Split Relationships

This section describes the Split Relationships algorithm in the Neo4j Graph Data Science library.

1. Introduction

The Split relationships algorithm is a utility algorithm that is used to pre-process a graph for model training. It splits the relationships into a holdout set and a remaining set. The holdout set is divided into two classes: positive, i.e., existing relationships, and negative, i.e., non-existing relationships. The class is indicated by a label property on the relationships. This enables the holdout set to be used for training or testing a machine learning model. Both, the holdout and the remaining relationships are added to the in-memory graph.

2. Syntax

This section covers the syntax used to execute the Split Relationships algorithm in each of its execution modes. We are describing the named graph variant of the syntax. To learn more about general syntax variants, see Syntax overview.

Example 1. Split Relationships syntax per mode
Run Split Relationships in mutate mode on a named graph.
CALL gds.alpha.ml.splitRelationships.mutate(
  graphName: String,
  configuration: Map
)
YIELD
  createMillis: Integer,
  computeMillis: Integer,
  mutateMillis: Integer,
  relationshipsWritten: Integer,
  configuration: Map
Table 1. Parameters
Name Type Default Optional Description

graphName

String

n/a

no

The name of a graph stored in the catalog.

configuration

Map

{}

yes

Configuration for algorithm-specifics and/or graph filtering.

Table 2. General configuration for algorithm execution on a named graph.
Name Type Default Optional Description

nodeLabels

String[]

['*']

yes

Filter the named graph using the given node labels.

relationshipTypes

String[]

['*']

yes

Filter the named graph using the given relationship types.

concurrency

Integer

4

yes

The number of concurrent threads used for running the algorithm.

Table 3. Algorithm specific configuration
Name Type Default Optional Description

holdoutFraction

Float

n/a

no

The fraction of all relationships being used as holdout set.

negativeSamplingRatio

Float

n/a

no

The desired ratio of negative to positive samples in holdout set.

holdoutRelationshipType

String

n/a

no

Relationship type used for the holdout set. Each relationship has a property label indicating whether it is a positive or negative sample.

remainingRelationshipType

String

n/a

no

Relationship type used for the remaining set.

nonNegativeRelationshipTypes

String[]

n/a

yes

Additional relationship types that are used for negative sampling.

randomSeed

Integer

n/a

yes

An optional seed value for the random selection of relationships.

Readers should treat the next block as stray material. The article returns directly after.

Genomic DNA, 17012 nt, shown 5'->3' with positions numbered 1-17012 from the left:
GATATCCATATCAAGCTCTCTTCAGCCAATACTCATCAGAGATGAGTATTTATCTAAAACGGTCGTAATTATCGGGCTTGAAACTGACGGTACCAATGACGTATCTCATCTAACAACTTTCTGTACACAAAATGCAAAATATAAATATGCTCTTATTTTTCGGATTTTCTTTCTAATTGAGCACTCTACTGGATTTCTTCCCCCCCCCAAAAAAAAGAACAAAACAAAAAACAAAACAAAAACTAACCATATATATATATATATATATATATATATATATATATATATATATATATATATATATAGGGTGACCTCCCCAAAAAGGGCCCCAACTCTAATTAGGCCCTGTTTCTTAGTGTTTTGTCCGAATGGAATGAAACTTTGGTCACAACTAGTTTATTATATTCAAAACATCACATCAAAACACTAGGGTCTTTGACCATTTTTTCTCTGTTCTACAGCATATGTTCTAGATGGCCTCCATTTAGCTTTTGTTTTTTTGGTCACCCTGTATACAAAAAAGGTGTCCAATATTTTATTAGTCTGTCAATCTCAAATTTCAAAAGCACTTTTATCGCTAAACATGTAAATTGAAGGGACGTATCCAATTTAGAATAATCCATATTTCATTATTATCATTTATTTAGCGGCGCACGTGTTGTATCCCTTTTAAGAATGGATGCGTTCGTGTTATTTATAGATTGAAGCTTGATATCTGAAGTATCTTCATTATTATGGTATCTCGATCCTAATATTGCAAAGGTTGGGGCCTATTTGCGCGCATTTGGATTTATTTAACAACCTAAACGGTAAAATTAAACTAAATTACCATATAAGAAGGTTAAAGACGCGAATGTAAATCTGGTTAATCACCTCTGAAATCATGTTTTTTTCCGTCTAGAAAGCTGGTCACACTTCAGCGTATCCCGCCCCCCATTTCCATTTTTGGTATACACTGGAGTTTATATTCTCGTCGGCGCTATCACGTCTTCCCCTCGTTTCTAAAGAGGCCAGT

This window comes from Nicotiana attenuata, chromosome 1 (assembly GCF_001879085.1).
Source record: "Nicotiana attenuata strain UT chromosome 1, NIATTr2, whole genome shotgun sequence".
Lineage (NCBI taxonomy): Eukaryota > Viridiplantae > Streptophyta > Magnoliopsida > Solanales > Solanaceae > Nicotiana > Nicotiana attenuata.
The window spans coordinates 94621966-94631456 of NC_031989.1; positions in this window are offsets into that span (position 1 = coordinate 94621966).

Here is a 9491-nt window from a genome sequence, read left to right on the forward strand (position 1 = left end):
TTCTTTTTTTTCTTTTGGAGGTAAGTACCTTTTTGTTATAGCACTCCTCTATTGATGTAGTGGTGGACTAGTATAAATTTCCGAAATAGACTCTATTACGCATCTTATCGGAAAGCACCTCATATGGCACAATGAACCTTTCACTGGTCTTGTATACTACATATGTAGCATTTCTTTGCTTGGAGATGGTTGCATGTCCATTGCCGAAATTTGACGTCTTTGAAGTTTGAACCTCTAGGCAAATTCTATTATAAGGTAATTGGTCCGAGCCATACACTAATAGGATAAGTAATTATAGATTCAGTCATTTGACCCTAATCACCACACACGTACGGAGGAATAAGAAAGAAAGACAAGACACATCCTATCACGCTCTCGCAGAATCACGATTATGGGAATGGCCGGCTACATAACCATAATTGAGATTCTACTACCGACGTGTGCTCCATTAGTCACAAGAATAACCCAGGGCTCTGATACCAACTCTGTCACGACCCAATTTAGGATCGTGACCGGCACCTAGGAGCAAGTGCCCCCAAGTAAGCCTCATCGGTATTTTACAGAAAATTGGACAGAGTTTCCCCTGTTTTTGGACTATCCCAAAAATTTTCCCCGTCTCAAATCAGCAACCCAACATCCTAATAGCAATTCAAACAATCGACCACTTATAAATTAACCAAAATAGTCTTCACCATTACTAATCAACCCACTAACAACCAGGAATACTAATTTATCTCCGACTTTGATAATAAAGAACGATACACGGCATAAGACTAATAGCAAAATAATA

Table 4. Results
Name Type Description

createMillis

Integer

Milliseconds for loading data.

computeMillis

Integer

Milliseconds for running the algorithm.

mutateMillis

Integer

Milliseconds for adding properties to the in-memory graph.

relationshipsWritten

Integer

The number of relationships created by the algorithm.

configuration

Map

The configuration used for running the algorithm.

3. Examples

In this section we will show examples of running the Split Relationships algorithm on a concrete graph. The intention is to illustrate what the results look like and to provide a guide in how to make use of the algorithm in a real setting. We will do this on a small graph of a handful nodes connected in a particular pattern. The example graph looks like this:

Visualization of the example graph

Consider the graph created by the following Cypher statement:

CREATE
    (n0:Label),
    (n1:Label),
    (n2:Label),
    (n3:Label),
    (n4:Label),
    (n5:Label),

    (n0)-[:TYPE]->(n1),
    (n1)-[:TYPE]->(n2),
    (n2)-[:TYPE]->(n3),
    (n3)-[:TYPE]->(n4),
    (n4)-[:TYPE]->(n5)

Given the above graph, we want to use 20% of the relationships as holdout set. The holdout set will be split into two same-sized classes: positive and negative. Positive relationships will be randomly selected from the existing relationships and marked with a property label: 1. Negative relationships will be randomly generated, i.e., they do not exist in the input graph, and are marked with a property label: 0.

CALL gds.graph.create(
    'graph',
    'Label',
    { TYPE: { orientation: 'UNDIRECTED' } }
)

Now we can run the algorithm by specifying the appropriate ratio and the output relationship types. We use a random seed value in order to produce deterministic results.

CALL gds.alpha.ml.splitRelationships.mutate('graph', {
    holdoutRelationshipType: 'TYPE_HOLDOUT',
    remainingRelationshipType: 'TYPE_REMAINING',
    holdoutFraction: 0.2,
    negativeSamplingRatio: 2.0,
    randomSeed: 1337
}) YIELD relationshipsWritten
Table 5. Results
relationshipsWritten

11

The input graph consists of 5 relationships. We use 20% (1 relationship) of the relationships to create the 'TYPE_HOLDOUT' relationship type (holdout set). This creates 1 relationship with positive label. Because of the negativeSamplingRatio, 2 relationships with negative label are also created. Finally, the TYPE_REMAINING relationship type is formed with the remaining 80% (4 relationships). These are written as orientation UNDIRECTED which counts as writing 8 relationships.

The mutated graph will look like the following graph when filtered by the TEST and TRAIN relationship.
CREATE
    (n0:Label),
    (n1:Label),
    (n2:Label),
    (n3:Label),
    (n4:Label),
    (n5:Label),

    (n2)-[:TYPE_HOLDOUT { label: 0 }]->(n5), // negative, non-existing
    (n3)-[:TYPE_HOLDOUT { label: 1 }]->(n2), // positive, existing

    (n0)<-[:TYPE_REMAINING]-(n1),
    (n1)<-[:TYPE_REMAINING]-(n2),
    (n3)<-[:TYPE_REMAINING]-(n4),
    (n4)<-[:TYPE_REMAINING]-(n5),
    (n0)-[:TYPE_REMAINING]->(n1),
    (n1)-[:TYPE_REMAINING]->(n2),
    (n3)-[:TYPE_REMAINING]->(n4),
    (n4)-[:TYPE_REMAINING]->(n5)